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have severe kidney problems. taking jardiance with a sulfonylurea or insulin may cause low blood sugar. lower a1c and lower risk of a fatal heart attack? onardiance. finally tonight, america strong. the preschool class that welcomed back their 3-year-old friend. they knew what he'd been through. tonight, this remarkable moment. this 3-year-old boy overcome, returning to his preschool in people brook pines, florida. he survived dorian. he'd been visiting family in the bahamas when the hurricane hit. winds blowing the door wide open. he thought the storm was a monster trying to break in. >> when he heard that, that
sound, it scared him, so, he thought that it was a monster, basically, that was trying to get inseheotlius makai wore a s after the hurricane passed. he wanted to save other children who were scared like him. >> he was like, mommy, i have to go and save the children. you know, that's what he was thinking about at that time, that he had to be the super hero to go and save kids. >> reporter: he and his mother were stranded in the bahamas for a week. and this was the moment he returned to school. >> we missed you! >> reporter: the children surrounding him. mak makai overcome. his friends grateful he was back. we loved that. and again, the democratic debate, the first one with all the leading candidates on one stage, one night, thursday night, right here on abc from houston. good night.
she told him to leave and he hit her and pushed her against the wall. >> a owner said he's under siege by violent people and city hall has been no help but the mayor is asking for more time. >> to people who had enough to just hold on. we're working towards trying to resolve the issue. if will take us some time but we ask for patience. >> good afternoon. thank you for joining us, i'm ama daetz. >> and i'm dan ashley. that business owner is thinking of closing. an ongoing problem we've been talking about in our efforts to build a better bay area. >> vic lee is live on eighth near howard with the story and the mayor's response. vic? >> reporter: ama, dan, the owner of the store the warmest market said enough is enough. he's tired of the attacks and dealing with street people who are violent and he's tired of the thefts. >> they come disoriented, they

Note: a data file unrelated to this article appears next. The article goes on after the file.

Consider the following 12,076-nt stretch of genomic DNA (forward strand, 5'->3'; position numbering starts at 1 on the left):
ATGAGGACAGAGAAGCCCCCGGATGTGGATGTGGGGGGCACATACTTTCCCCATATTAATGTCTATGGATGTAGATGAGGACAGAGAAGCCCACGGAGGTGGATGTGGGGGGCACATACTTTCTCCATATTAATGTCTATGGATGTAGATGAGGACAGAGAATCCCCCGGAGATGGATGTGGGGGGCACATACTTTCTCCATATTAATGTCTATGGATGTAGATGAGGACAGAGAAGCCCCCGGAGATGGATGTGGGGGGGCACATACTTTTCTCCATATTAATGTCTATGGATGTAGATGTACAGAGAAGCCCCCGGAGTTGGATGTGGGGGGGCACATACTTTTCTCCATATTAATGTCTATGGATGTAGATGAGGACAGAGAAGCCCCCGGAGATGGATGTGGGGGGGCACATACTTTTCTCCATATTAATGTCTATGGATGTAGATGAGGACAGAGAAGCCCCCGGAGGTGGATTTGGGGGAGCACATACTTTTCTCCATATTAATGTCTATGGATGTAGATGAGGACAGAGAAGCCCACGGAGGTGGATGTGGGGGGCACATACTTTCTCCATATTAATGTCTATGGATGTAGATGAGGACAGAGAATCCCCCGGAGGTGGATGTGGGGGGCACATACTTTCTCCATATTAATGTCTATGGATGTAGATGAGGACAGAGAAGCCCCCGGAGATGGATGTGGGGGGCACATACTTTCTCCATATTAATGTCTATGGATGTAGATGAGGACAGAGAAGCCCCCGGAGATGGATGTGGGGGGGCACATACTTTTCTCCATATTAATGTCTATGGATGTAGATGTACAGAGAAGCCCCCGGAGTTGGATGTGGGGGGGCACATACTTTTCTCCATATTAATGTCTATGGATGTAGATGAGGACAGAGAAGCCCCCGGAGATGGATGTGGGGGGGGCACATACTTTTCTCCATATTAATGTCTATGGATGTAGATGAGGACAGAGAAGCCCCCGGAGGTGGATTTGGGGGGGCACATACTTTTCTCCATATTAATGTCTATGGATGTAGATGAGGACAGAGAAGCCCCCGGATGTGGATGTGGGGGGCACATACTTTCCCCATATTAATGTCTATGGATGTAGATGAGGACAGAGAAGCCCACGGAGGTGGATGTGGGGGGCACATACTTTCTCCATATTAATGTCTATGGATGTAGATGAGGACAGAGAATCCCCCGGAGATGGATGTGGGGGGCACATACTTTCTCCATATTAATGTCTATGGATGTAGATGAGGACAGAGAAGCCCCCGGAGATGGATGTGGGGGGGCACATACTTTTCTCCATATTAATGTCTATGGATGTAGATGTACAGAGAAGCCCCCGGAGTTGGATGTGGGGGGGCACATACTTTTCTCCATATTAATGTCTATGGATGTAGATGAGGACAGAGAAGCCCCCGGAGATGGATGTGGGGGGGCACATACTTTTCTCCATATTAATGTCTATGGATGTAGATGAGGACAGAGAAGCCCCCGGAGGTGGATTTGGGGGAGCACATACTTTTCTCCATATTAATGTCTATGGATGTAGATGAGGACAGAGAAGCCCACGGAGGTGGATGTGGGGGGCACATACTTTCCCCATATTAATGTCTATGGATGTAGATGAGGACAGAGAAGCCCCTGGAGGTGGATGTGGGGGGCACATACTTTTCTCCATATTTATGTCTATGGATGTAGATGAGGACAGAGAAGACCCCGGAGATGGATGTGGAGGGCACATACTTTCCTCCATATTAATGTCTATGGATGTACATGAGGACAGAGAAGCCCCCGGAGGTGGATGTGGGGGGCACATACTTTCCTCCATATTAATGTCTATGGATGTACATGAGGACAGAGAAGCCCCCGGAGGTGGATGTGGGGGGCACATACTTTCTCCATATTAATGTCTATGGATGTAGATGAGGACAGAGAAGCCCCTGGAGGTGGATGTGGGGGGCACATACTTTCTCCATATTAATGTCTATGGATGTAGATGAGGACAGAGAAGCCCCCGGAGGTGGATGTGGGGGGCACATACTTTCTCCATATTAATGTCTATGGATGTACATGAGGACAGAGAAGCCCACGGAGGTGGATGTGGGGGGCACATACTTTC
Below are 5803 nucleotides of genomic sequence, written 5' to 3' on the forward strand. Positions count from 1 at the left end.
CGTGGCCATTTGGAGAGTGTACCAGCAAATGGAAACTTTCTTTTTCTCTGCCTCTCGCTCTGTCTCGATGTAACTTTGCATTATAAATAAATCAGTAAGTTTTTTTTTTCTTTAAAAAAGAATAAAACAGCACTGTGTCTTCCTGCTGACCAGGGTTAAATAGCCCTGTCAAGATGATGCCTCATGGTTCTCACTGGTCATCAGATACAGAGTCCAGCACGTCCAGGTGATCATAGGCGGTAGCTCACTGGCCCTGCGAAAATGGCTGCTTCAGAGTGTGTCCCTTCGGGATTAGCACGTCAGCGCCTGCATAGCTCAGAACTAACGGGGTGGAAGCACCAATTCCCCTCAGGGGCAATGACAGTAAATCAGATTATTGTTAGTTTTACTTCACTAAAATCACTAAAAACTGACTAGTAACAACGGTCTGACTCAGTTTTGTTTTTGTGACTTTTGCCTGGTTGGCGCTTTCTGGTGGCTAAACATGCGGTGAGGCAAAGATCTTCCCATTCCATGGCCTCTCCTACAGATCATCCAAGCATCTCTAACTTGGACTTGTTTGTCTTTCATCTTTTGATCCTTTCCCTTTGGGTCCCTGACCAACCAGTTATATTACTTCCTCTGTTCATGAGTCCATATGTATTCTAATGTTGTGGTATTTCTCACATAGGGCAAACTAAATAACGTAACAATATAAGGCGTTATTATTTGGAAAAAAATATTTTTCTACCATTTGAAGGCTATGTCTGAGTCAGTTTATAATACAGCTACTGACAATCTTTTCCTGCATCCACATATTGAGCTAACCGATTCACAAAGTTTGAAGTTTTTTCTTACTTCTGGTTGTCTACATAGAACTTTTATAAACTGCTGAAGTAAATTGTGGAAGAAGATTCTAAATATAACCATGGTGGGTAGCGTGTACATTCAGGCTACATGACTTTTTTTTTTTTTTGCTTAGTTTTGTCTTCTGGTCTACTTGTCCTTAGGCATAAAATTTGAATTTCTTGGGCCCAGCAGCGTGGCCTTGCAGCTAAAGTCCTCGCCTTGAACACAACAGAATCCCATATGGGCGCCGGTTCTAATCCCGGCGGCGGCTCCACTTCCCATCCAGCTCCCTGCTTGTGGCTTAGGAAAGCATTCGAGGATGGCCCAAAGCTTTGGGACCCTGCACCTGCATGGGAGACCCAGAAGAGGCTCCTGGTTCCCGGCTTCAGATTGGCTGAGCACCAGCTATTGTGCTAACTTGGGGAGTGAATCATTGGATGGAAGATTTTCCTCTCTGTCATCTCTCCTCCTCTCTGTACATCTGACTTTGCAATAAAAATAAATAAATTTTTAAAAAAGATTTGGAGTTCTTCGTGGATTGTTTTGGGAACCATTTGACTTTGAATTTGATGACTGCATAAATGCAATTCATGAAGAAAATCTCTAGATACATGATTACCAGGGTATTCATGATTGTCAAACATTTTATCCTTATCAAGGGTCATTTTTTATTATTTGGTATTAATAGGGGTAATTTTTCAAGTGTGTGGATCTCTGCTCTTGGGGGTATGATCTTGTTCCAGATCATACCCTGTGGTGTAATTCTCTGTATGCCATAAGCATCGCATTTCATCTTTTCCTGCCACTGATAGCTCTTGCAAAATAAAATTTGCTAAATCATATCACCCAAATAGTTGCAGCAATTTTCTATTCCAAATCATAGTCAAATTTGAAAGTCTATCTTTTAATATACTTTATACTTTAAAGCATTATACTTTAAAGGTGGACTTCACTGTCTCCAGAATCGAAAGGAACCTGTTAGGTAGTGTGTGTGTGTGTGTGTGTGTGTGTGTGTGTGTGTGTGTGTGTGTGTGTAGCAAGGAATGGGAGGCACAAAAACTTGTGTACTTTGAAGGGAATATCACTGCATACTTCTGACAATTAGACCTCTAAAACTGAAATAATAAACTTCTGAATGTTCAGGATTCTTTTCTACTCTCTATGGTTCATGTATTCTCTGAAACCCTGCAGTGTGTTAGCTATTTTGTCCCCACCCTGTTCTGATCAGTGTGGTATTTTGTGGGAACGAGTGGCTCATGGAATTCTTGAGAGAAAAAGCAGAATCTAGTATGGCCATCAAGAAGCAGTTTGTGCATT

come high. the bathrooms are used to do drugs. >> reporter: gill and his sister marianne started the market 16 years ago but times have changed. a lot. >> i found people in bathroom here with needles in their legs. >> reporter: marianne said she's been attacked many times. the most recent -- >> with both hands he pushed me up against this thing here. >> right here? this ice cream container? >> yes. >> reporter: on friday she was bitten on the arm by a violent homeless man and sustained bite marks in june by a homeless woman. >> a girl came in trying to get her to exit the store and she grabbed my arm and jut bit me. we're not even running our business any more. we're dealing with street people. >> reporter: they're everywhere in the south market neighborhood living on the street and in the numerous alleys intersectioning eighth street. also here police and pub